probable.11
Despite the interesting review of the potential neuroscientific underpinnings of CRPS I, we were surprised that the authors failed to mention contrary opinions regarding the cause of
the disorder, and that there was a complete absence of discussion of the potential role of psychological factors in causing (eg,
predisposing to) or maintaining the problem and no discussion
of the importance of addressing these factors in managing these
difficult cases. Although we would not claim that all patients
with CRPS/dystonia have a psychogenic movement disorder,
this has been the case in a large proportion of them that we have
seen, and psychological factors play an important role in many
others. This does not deny an important role for poorly understood central nervous system mechanisms underlying the development and maintenance of the symptoms including central
neuroplasticity. Ignoring the potential role of true “psychosomatic” factors and concentrating exclusively on the physiological
consequences of small-fiber damage fails to deal with the patient
in the holistic fashion that is necessary to find more effective
treatments for this extremely disabling condition.
1
Department of Medicine, University of Toronto, and
Division of Neurology, Toronto Western Hospital, Toronto,
Ontario, Canada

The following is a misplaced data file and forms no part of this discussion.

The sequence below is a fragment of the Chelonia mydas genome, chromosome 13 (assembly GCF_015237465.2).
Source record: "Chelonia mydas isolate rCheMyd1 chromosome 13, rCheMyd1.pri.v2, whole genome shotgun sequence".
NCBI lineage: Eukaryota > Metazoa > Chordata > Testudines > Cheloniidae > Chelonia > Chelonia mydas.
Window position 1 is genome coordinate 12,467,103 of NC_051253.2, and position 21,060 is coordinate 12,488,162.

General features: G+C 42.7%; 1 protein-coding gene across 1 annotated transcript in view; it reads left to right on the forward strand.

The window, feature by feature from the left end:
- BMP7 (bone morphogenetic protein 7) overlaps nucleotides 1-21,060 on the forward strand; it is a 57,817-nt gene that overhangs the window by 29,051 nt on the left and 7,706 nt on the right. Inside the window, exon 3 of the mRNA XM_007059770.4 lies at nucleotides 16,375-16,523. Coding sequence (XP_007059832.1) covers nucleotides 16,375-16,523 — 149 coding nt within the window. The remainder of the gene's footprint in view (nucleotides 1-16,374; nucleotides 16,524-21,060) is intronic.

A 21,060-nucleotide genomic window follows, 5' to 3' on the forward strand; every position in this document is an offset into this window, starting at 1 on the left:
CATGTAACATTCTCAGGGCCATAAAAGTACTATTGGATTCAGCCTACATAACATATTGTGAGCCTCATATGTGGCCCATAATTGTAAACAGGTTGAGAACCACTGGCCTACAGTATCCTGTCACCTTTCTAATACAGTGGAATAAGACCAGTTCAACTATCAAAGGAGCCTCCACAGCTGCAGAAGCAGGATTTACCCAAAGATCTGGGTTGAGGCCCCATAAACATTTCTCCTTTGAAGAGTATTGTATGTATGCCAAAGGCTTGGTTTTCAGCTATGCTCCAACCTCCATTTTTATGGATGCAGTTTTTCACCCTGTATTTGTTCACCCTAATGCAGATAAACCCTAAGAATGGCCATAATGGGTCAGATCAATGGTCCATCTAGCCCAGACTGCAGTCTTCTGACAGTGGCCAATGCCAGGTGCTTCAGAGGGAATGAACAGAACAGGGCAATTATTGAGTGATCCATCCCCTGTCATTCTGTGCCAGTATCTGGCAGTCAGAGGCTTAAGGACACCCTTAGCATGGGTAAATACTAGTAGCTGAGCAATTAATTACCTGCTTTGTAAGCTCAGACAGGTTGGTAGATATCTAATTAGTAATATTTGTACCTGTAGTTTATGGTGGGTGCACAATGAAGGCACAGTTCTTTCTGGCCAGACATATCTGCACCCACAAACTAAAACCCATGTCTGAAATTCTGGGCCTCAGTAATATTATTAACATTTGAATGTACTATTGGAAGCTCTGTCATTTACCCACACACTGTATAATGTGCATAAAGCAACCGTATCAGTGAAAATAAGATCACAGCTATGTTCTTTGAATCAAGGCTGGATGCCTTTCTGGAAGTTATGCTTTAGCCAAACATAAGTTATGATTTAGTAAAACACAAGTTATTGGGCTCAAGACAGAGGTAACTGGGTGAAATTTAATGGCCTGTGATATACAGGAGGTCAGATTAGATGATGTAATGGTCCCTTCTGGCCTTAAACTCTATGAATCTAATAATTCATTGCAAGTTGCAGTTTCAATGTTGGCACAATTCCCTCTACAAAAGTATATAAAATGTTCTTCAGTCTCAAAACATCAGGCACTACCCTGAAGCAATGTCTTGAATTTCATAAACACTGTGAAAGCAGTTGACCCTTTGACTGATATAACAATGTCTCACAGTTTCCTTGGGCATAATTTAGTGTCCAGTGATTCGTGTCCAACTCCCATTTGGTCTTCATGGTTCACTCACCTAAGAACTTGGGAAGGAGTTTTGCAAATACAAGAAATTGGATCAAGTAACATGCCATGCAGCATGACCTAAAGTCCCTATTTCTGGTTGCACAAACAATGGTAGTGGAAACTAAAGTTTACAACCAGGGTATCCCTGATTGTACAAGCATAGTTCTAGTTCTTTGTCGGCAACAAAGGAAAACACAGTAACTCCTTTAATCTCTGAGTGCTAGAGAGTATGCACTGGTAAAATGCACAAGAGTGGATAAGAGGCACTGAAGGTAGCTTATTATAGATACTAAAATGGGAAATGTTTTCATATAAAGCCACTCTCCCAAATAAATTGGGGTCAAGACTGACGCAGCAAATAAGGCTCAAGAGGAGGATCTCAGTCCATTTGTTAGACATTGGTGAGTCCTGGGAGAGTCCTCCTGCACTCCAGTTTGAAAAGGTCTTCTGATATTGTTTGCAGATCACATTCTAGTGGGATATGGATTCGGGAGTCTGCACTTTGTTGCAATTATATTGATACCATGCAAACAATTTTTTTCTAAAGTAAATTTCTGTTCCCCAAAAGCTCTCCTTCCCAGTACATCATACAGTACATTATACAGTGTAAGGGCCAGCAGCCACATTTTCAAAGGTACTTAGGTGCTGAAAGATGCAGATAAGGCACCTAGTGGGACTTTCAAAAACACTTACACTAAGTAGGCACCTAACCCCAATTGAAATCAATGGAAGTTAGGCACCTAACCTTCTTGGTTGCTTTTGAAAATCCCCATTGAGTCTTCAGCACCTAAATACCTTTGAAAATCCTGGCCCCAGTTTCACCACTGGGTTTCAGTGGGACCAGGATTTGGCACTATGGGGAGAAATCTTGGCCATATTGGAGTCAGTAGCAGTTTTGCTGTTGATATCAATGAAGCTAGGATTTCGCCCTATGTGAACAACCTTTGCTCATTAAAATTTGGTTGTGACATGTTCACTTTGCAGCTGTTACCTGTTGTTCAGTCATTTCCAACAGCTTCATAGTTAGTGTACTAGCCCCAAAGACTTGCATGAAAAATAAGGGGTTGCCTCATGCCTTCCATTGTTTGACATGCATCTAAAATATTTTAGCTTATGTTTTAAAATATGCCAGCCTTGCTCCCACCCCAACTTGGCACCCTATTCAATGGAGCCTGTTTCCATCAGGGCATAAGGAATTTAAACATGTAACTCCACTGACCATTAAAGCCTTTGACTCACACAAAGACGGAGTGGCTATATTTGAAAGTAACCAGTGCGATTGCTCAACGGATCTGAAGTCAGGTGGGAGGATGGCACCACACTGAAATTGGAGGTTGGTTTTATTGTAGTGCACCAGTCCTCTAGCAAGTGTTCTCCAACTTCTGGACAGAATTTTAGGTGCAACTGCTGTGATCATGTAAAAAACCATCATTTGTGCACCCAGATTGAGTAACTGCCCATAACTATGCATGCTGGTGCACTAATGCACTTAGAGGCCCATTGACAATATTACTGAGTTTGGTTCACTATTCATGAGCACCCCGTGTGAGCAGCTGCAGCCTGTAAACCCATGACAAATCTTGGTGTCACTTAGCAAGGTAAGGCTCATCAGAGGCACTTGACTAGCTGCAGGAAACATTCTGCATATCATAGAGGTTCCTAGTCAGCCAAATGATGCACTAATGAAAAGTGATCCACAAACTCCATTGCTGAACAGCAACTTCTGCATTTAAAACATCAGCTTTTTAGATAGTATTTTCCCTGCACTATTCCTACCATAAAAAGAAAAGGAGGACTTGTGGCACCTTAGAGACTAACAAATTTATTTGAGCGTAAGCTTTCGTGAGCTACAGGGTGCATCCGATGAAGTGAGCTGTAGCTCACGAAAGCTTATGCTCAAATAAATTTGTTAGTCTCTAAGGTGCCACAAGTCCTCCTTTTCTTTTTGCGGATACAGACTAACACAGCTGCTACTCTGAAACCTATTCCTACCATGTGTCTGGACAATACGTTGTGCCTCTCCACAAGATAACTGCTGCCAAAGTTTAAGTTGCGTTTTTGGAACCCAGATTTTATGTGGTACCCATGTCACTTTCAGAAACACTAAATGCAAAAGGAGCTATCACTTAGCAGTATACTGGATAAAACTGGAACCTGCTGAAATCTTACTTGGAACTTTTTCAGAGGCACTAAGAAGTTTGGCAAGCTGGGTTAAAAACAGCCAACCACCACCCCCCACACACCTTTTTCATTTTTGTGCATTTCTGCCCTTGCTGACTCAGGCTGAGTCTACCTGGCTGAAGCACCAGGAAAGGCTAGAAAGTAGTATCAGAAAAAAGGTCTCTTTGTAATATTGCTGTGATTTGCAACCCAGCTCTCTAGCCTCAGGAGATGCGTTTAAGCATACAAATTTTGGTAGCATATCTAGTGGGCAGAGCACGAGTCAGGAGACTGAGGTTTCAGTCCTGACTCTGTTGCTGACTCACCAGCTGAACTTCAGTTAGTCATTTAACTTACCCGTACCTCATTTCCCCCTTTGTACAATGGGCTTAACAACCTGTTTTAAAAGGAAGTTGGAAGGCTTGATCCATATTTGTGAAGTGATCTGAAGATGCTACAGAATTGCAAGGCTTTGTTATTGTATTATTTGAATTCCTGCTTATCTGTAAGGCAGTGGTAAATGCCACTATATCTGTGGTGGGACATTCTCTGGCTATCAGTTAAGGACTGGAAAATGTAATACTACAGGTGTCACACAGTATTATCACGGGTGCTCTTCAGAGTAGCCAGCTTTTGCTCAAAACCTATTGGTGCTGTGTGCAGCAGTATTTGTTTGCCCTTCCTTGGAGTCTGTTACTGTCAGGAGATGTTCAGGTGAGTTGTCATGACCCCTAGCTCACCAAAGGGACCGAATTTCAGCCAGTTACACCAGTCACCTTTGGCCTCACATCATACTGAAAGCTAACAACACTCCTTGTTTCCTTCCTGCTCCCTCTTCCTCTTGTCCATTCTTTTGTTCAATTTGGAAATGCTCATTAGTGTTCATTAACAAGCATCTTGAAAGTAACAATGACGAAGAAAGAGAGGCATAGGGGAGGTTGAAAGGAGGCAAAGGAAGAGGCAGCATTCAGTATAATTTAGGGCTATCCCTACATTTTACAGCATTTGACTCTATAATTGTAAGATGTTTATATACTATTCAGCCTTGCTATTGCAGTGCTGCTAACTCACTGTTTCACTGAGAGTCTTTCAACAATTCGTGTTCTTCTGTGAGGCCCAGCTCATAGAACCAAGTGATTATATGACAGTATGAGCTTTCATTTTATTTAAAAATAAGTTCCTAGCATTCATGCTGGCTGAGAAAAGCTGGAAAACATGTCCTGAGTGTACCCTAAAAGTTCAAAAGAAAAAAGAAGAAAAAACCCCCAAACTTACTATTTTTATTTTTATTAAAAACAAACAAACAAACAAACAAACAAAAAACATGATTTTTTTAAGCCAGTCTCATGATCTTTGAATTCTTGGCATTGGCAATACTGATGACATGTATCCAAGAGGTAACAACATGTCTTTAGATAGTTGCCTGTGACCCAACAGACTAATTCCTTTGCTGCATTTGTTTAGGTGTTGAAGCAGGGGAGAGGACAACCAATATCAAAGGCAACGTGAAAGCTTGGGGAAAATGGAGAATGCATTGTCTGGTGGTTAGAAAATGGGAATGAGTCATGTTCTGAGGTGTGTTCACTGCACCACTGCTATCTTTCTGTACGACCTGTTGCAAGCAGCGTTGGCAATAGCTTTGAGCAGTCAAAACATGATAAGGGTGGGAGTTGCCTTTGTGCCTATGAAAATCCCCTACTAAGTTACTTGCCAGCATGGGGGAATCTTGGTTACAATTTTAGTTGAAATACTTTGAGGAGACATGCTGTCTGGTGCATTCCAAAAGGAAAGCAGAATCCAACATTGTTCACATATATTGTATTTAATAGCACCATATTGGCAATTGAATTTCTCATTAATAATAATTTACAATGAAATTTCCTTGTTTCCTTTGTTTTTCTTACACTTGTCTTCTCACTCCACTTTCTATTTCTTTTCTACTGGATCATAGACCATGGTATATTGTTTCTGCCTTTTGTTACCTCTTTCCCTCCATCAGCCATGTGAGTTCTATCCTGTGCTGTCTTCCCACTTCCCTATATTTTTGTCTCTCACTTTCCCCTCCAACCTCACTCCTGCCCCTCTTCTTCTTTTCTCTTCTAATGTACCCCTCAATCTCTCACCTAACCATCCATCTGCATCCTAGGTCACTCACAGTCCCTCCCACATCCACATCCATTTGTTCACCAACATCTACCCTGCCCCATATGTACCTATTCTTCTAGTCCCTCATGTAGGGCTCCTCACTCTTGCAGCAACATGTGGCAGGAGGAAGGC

2
References
1.
Oaklander AL, Fields HL. Is reflex sympathetic dystrophy/
complex regional pain syndrome type I a small-fiber neuropathy?
Ann Neurol 2009;65:629 – 638.
2.
Oaklander AL. Progression of dystonia in complex regional pain
syndrome. Neurology 2004;63:751.
3.
Reich SG, Weiner WJ. Progression of dystonia in complex regional pain syndrome. Neurology 2005;64:2162–2163; author reply 2162–2163.
4.
Morgan JC, Sethi K, Lang AE. Progression of dystonia in complex regional pain syndrome. Neurology 2005;64:2162–2163.
5.
Birklein F, Riedl B, Sieweke N, et al. Neurological findings in
complex regional pain syndromes—analysis of 145 cases. Acta
Neurol Scand 2000;101:262–269.
6.
Verdugo RJ, Ochoa JL. Abnormal movements in complex regional pain syndrome: assessment of their nature. Muscle Nerve
2000;23:198 –205.
7.
Sa DS, Galvez-Jimenez N, Lang AE. Psychogenic movement disorders. In: Watts RL, Koller WC, eds. Movement disorders: neurologic principles and practice. New York: McGraw Hill, 2004:
891–914.
8.
Van Hilten BJ, Van de Beek WJT, Hoff JI, et al. Intrathecal baclofen for the treatment of dystonia in patients with reflex sympathetic dystrophy. N Engl J Med 2000;343:625– 630.
9.
Lang AE, Angel M, Bhatia K, et al. Myoclonus in complex regional pain syndrome. Mov Disord 2009;24:314 –316.
413
ANNALS
of Neurology
10.
Van Hilten JJ, Van de Beek WJT, Vein AA, et al. Clinical aspects
of multifocal or generalized tonic dystonia in reflex sympathetic
dystrophy. Neurology 2001;56:1762–1765.
11.
Schrag A, Trimble M, Quinn N, Bhatia K. The syndrome of fixed
dystonia: an evaluation of 103 patients. Brain 2004;127: